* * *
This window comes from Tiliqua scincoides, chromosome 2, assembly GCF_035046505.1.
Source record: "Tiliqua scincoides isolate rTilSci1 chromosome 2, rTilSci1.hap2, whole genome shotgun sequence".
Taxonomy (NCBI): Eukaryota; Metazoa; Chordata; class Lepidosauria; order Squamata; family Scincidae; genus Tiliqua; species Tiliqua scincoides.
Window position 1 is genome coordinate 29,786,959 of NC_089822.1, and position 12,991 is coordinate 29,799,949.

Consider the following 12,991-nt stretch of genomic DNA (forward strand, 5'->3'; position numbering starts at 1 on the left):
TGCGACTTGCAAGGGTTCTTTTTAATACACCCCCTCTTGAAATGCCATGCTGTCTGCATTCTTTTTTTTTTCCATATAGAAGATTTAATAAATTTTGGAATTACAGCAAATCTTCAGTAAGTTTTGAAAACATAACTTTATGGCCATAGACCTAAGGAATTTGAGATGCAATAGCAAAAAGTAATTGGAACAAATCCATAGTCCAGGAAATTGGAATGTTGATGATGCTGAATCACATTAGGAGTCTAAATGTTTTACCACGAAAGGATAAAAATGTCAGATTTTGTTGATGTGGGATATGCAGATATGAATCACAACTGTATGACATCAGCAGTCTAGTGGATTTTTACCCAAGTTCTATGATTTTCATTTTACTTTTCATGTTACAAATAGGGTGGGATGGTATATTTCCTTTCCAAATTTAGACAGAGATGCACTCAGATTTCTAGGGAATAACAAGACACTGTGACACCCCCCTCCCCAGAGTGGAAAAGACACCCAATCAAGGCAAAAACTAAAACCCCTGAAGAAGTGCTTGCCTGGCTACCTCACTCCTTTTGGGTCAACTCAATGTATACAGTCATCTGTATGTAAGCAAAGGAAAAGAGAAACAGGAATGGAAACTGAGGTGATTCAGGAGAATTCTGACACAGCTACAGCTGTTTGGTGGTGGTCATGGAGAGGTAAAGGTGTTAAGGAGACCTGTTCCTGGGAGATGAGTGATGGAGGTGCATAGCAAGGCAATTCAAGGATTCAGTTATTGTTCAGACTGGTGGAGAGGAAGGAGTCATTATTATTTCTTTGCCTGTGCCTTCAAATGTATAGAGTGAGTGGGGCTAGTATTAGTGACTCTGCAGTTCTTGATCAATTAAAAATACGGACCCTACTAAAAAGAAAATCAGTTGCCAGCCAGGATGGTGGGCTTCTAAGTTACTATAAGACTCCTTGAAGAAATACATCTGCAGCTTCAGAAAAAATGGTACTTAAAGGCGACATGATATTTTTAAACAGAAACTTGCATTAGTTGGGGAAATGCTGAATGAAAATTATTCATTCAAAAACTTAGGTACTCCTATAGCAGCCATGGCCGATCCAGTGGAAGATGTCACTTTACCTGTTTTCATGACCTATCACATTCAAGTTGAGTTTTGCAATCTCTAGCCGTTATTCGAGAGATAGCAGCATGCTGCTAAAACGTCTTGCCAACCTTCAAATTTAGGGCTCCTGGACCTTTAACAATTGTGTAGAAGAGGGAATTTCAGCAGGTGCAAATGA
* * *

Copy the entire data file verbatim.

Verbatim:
This window comes from Tiliqua scincoides, chromosome 2, assembly GCF_035046505.1.
Source record: "Tiliqua scincoides isolate rTilSci1 chromosome 2, rTilSci1.hap2, whole genome shotgun sequence".
Taxonomy (NCBI): Eukaryota; Metazoa; Chordata; class Lepidosauria; order Squamata; family Scincidae; genus Tiliqua; species Tiliqua scincoides.
Window position 1 is genome coordinate 29,786,959 of NC_089822.1, and position 12,991 is coordinate 29,799,949.

Consider the following 12,991-nt stretch of genomic DNA (forward strand, 5'->3'; position numbering starts at 1 on the left):
TGCGACTTGCAAGGGTTCTTTTTAATACACCCCCTCTTGAAATGCCATGCTGTCTGCATTCTTTTTTTTTTCCATATAGAAGATTTAATAAATTTTGGAATTACAGCAAATCTTCAGTAAGTTTTGAAAACATAACTTTATGGCCATAGACCTAAGGAATTTGAGATGCAATAGCAAAAAGTAATTGGAACAAATCCATAGTCCAGGAAATTGGAATGTTGATGATGCTGAATCACATTAGGAGTCTAAATGTTTTACCACGAAAGGATAAAAATGTCAGATTTTGTTGATGTGGGATATGCAGATATGAATCACAACTGTATGACATCAGCAGTCTAGTGGATTTTTACCCAAGTTCTATGATTTTCATTTTACTTTTCATGTTACAAATAGGGTGGGATGGTATATTTCCTTTCCAAATTTAGACAGAGATGCACTCAGATTTCTAGGGAATAACAAGACACTGTGACACCCCCCTCCCCAGAGTGGAAAAGACACCCAATCAAGGCAAAAACTAAAACCCCTGAAGAAGTGCTTGCCTGGCTACCTCACTCCTTTTGGGTCAACTCAATGTATACAGTCATCTGTATGTAAGCAAAGGAAAAGAGAAACAGGAATGGAAACTGAGGTGATTCAGGAGAATTCTGACACAGCTACAGCTGTTTGGTGGTGGTCATGGAGAGGTAAAGGTGTTAAGGAGACCTGTTCCTGGGAGATGAGTGATGGAGGTGCATAGCAAGGCAATTCAAGGATTCAGTTATTGTTCAGACTGGTGGAGAGGAAGGAGTCATTATTATTTCTTTGCCTGTGCCTTCAAATGTATAGAGTGAGTGGGGCTAGTATTAGTGACTCTGCAGTTCTTGATCAATTAAAAATACGGACCCTACTAAAAAGAAAATCAGTTGCCAGCCAGGATGGTGGGCTTCTAAGTTACTATAAGACTCCTTGAAGAAATACATCTGCAGCTTCAGAAAAAATGGTACTTAAAGGCGACATGATATTTTTAAACAGAAACTTGCATTAGTTGGGGAAATGCTGAATGAAAATTATTCATTCAAAAACTTAGGTACTCCTATAGCAGCCATGGCCGATCCAGTGGAAGATGTCACTTTACCTGTTTTCATGACCTATCACATTCAAGTTGAGTTTTGCAATCTCTAGCCGTTATTCGAGAGATAGCAGCATGCTGCTAAAACGTCTTGCCAACCTTCAAATTTAGGGCTCCTGGACCTTTAACAATTGTGTAGAAGAGGGAATTTCAGCAGGTGCAAATGA